Looking for ILM (circia 1980s) spreadsheet containing miniature filming information

StevenBills

Sr Member
RPF PREMIUM MEMBER
I am looking for an image of a spreadsheet that was made at ILM in the 1980s for RotJ (I think), that contains various lens information, camera information, which filters looked best on which model ships, etc... I know that I have seen it somewhere, and I thought it was in the Rinzler books, but I can't seem to find it anywhere.

Does this ring a bell with anybody?

SB
 

HackinSpock

Well-Known Member
For reference for anyone else looking at this thread, Steven and I are trying to find this spreadsheet as to expedite the process of shooting my Razor Crest motion control shots. Currently, we know that to get the best out of shooting motion-control space ship shots, shooting at 1/24 with F/22 or F/16 is best, but the speed at which the rig moves and each frame is taken is unknown to us.
 

Aku

Active Member
Well there's at least three books that I know of. If you Google them, do any of the covers ring a bell??

Industrial Light and Magic - the Art of Innovation -
Industrial Light and Magic - Into the Digital Realm
Industrial Light and Magic - the art of Special Effects
 

HackinSpock

Well-Known Member
It's actually hilarious because I own the last book and found exactly what we're looking for!
IMG_0041.jpg

I will continue to add photos as I read through the book. One thing to note is that Dennis Muren did not rely on this formula, but used it as a jumping off point

EDIT: Disregard this formula. It has no bearing on what we're looking for
 
Last edited:

HackinSpock

Well-Known Member
I actually take the previous postback. Someone on the thread mentioned that the formula is unrelated to the motion of control shots and is mainly for action miniatures and explosions. Perhaps we need to do more digging
 

StevenBills

Sr Member
RPF PREMIUM MEMBER
Yeah I'm looking for a specific hand-written spreadsheet with lens information, which filters were used on which models (for example, the B-Wing lighting pass was shot with a double-fog filter that would bloom the engine lights nicely), what f/stop they were shot at, etc... I've seen it floating around and would love to dig it up again.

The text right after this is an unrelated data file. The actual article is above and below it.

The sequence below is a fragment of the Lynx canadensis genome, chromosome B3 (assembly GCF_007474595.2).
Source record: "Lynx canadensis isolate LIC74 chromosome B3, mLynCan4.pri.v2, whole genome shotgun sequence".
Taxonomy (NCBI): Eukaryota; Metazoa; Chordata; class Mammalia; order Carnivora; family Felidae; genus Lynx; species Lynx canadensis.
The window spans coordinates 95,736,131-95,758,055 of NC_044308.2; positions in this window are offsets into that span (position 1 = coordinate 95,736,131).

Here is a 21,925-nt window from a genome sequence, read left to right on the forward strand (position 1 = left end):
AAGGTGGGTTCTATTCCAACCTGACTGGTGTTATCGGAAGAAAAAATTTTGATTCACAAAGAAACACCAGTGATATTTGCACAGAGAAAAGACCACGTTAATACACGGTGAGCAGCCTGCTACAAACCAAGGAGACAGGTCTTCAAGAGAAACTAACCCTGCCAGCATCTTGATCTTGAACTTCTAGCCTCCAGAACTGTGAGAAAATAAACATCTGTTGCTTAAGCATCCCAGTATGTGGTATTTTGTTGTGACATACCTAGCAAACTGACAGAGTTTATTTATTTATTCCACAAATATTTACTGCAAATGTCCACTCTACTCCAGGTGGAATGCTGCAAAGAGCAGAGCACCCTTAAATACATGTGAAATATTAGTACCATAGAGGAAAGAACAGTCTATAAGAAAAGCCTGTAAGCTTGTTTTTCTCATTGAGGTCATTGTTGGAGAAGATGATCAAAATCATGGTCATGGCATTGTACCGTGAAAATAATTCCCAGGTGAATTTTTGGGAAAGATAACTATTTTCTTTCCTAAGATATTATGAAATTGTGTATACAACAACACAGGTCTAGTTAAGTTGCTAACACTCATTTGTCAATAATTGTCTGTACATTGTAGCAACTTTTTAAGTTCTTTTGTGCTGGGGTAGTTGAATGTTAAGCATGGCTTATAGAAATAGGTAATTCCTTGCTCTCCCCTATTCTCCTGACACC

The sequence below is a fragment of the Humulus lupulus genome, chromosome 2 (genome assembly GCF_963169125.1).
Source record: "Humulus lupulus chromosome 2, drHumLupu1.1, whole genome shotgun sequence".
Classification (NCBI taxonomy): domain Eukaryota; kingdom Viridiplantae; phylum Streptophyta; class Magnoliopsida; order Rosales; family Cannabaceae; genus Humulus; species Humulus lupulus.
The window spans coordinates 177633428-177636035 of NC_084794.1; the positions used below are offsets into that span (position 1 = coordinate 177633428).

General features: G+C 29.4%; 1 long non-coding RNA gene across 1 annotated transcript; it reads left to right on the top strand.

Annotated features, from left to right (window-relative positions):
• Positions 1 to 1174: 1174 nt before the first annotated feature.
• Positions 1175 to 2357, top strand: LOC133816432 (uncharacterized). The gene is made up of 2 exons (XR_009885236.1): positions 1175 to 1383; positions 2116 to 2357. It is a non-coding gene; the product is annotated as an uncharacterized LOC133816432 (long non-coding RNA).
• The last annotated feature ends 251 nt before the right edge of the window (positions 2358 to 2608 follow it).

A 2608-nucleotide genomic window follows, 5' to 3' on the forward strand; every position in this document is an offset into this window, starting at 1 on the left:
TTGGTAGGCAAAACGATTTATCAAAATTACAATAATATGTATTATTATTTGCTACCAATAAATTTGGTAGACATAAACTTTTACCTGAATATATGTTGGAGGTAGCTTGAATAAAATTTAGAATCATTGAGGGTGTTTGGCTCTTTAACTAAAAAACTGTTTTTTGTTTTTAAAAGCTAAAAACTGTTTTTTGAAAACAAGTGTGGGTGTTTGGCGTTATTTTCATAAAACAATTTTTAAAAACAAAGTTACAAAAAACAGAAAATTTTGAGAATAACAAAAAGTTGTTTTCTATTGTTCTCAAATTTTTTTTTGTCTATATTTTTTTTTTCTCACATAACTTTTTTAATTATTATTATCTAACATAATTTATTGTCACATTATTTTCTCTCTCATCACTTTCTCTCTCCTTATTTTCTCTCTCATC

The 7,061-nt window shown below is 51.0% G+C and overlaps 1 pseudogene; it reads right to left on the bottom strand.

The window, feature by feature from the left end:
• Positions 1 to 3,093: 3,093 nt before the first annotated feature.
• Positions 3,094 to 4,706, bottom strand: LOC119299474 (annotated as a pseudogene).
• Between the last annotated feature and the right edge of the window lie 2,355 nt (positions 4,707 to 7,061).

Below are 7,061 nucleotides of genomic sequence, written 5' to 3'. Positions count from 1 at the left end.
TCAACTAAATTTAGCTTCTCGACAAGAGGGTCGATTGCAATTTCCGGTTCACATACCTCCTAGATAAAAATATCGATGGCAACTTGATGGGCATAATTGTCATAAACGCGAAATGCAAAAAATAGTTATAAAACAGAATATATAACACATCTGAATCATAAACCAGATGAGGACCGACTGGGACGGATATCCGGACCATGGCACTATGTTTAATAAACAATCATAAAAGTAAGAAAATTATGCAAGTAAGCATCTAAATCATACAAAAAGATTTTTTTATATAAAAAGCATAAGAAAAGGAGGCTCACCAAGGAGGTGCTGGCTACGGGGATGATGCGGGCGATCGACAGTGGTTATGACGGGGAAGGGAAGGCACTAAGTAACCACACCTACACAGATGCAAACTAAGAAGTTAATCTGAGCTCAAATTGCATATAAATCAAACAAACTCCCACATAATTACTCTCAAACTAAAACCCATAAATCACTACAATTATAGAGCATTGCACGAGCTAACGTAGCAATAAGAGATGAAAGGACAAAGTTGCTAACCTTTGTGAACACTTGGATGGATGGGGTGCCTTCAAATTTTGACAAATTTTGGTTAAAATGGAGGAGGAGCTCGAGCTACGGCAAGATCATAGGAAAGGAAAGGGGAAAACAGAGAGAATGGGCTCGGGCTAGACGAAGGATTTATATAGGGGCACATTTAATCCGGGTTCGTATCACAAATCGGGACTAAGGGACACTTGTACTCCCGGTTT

SB
 

Mr. E Man

Well-Known Member
That's correct. The formula in the book is for the square root of the model scale to shoot overcranked explosions, falling objects, and scale water effects. It has nothing to do with motion control.

Motion control miniature shots are done at far slower speeds in order to build exposure and introduce natural motion blur while at tiny apertures (f/22) to hold DOF. The speed that each pass is shot can vary depending on the relative brightness of lighting sources in order to get proper exposure.


E
 

DanielB

Sr Member
Mr. E Man is correct. The miniature formula is only for miniatures being shot in real time. It doesn't matter whatsoever for motion control. If you know you have to keep the aperture at F/22, then all the matters is how long you need to hold the iris open to get a good exposure.

Then you will need to figure out how many frames you want, and how long between each frame the camera needs to be exposed. So if the frame needs 2 seconds of exposure, you want to double the amount of time between each frame to 4 seconds between frames. This will emulate the motion blur of motion picture of 24fps at 1/48th shutter.

You will then need to determine how fast you want the camera to fly by the model when factoring all these variables in.
 

HackinSpock

Well-Known Member
Mr. E Man is correct. The miniature formula is only for miniatures being shot in real time. It doesn't matter whatsoever for motion control. If you know you have to keep the aperture at F/22, then all the matters is how long you need to hold the iris open to get a good exposure.

Then you will need to figure out how many frames you want, and how long between each frame the camera needs to be exposed. So if the frame needs 2 seconds of exposure, you want to double the amount of time between each frame to 4 seconds between frames. This will emulate the motion blur of motion picture of 24fps at 1/48th shutter.

You will then need to determine how fast you want the camera to fly by the model when factoring all these variables in.
This was the answer that will help me most. I was concerned about the distance between each frame, but you've made it easier to understand given that the distance between each frame is based on time. So thank you for that.
 

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